Judging by current form Motorpsycho may very well hold the claim for being one of the greatest bands currently plying their trade. A sprawling back catalogue may put some listeners off, but if ever their was a place to start it could very well be The Crucible.
Unhurried art-rockers break a long creative silence with a mysterious, graceful and strikingly good album.
The track titles hold succinct nuggets to spark the imagination and start the listener on the path of synaptic awakening.
A sort of Bela Lugosi’s Deadwood…Ritual Howls will scratch a very particular itch.
Sigils’ debut is a fine collection of doom metal conveying grace, beauty and haunting melodies.
Hits you with a combustible mix of emotion, abjection and simmering violence.
The musical equivalent of wet eyes looking out across the empty rooftops of a lonely city at night, watching the twinkle of streetlights mesh with the stars.
Oozing Wound look around in dismay at the general levels of human stupidity, shake their heads and point and laugh the bitter laughter of the disappointed. Vitriol for all!
It is hard to initially say whether This Is My Voice was recorded yesterday or today, and it is better for it!
The record’s warm yet scathing disposition leaves its mark accordingly and demonstrates that Elizabeth Colour Wheel can only go up from here.
Making no reparations to an easy listen, it is an album which needs to be taken in as one piece. Either in your head-space through headphones, or roaring out of your speakers, each listen will conjure up a different experience from the one before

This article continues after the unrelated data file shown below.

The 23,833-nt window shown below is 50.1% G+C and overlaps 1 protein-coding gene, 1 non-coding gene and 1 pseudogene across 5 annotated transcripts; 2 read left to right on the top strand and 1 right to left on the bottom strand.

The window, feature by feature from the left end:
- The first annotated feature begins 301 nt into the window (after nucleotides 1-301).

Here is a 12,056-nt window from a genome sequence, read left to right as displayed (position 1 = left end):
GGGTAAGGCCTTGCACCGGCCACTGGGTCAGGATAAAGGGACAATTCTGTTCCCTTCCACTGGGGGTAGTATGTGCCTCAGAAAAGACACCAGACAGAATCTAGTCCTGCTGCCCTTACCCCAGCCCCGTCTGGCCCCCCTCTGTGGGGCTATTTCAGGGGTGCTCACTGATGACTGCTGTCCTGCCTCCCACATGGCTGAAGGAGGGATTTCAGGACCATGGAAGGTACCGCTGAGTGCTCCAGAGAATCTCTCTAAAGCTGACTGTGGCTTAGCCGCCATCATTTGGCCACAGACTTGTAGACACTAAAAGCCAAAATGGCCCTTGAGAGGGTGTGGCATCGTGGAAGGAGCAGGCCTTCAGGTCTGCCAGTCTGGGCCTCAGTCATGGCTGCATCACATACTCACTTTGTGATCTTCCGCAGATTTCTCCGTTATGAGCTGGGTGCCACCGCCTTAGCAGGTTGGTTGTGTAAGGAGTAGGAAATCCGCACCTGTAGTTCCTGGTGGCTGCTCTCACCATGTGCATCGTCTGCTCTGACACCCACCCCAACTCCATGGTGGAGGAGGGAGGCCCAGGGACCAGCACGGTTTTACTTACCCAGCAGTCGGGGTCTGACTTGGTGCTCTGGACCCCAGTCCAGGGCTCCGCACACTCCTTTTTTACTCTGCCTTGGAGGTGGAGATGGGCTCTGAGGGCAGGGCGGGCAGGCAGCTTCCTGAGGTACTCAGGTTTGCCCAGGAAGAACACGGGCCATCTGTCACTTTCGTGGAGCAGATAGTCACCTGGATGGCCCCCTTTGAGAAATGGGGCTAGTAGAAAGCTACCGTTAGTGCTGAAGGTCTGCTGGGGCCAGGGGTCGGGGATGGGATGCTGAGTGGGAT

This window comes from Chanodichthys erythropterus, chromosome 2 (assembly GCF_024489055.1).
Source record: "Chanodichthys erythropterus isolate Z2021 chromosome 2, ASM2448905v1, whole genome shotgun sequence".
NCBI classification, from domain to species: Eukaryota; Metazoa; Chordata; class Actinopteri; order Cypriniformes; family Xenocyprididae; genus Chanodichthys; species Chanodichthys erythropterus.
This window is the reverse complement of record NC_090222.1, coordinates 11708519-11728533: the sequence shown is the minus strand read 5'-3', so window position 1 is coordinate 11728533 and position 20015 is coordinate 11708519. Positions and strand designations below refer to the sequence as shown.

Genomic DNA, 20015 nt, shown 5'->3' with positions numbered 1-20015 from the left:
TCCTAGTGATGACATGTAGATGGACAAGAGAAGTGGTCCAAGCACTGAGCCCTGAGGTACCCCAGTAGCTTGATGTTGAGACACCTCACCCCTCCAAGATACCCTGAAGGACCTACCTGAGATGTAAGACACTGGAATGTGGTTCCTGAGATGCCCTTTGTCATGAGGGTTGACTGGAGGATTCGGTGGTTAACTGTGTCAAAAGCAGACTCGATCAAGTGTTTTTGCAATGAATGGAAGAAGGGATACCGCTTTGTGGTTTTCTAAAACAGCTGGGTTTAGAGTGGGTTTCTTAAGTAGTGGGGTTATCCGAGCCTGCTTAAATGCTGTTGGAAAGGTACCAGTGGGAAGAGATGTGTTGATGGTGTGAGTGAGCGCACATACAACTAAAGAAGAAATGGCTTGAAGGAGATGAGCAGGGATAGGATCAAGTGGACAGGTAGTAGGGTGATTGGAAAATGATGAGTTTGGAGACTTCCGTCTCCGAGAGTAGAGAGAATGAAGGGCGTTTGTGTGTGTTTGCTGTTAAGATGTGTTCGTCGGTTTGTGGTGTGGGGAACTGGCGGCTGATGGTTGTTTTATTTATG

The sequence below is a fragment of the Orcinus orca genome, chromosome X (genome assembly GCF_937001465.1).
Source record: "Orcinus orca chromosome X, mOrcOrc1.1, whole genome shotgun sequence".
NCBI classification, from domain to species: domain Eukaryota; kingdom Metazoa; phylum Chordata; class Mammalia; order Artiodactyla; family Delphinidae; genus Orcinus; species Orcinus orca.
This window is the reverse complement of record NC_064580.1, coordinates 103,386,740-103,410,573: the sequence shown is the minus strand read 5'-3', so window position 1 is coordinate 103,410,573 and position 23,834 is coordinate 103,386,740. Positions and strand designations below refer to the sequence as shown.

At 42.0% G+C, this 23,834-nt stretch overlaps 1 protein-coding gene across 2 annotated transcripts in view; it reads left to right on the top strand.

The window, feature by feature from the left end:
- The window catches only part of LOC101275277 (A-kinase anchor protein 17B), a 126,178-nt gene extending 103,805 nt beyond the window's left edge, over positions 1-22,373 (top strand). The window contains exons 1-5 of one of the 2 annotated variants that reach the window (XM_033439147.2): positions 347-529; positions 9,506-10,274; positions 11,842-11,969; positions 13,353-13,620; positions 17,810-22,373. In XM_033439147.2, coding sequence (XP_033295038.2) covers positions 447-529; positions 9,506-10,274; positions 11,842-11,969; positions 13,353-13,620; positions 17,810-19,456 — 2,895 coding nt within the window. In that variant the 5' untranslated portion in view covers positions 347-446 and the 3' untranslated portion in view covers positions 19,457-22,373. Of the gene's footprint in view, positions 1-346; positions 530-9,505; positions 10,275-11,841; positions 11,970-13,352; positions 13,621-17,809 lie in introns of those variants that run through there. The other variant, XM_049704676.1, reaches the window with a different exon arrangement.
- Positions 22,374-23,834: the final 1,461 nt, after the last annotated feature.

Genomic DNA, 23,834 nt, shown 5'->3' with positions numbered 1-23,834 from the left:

It’s been seven years since multi-instrumentalist Joost Maglev has released his first full-length studio album, Overwrite the Sin. When I first heard the album, I was very impressed of what Joost brought to the table. It had this combination between AO …
Music that lingers on far after you’ve finished listening, that truly indulges in pure unbridled existentialism.
Plight combines the slow moodiness of early postrock/mathrock bands like Slint and Tortoise with restrained midrange vocals of bands like the Church or Interpol.
Covering a wide musical field from electric Miles to meandering fields of Krautrock and psychedelia with a guitar in your hand is a thorny field, and on Pure Imagination, No Country Dave Harrington and his group walk through it with no thorns stuck to their sides.
Aephanemer, with their rousing, upbeat take on melodic death metal, remind you of just how much fun this stuff can be
(((O))) EXCLUSIVE STREAM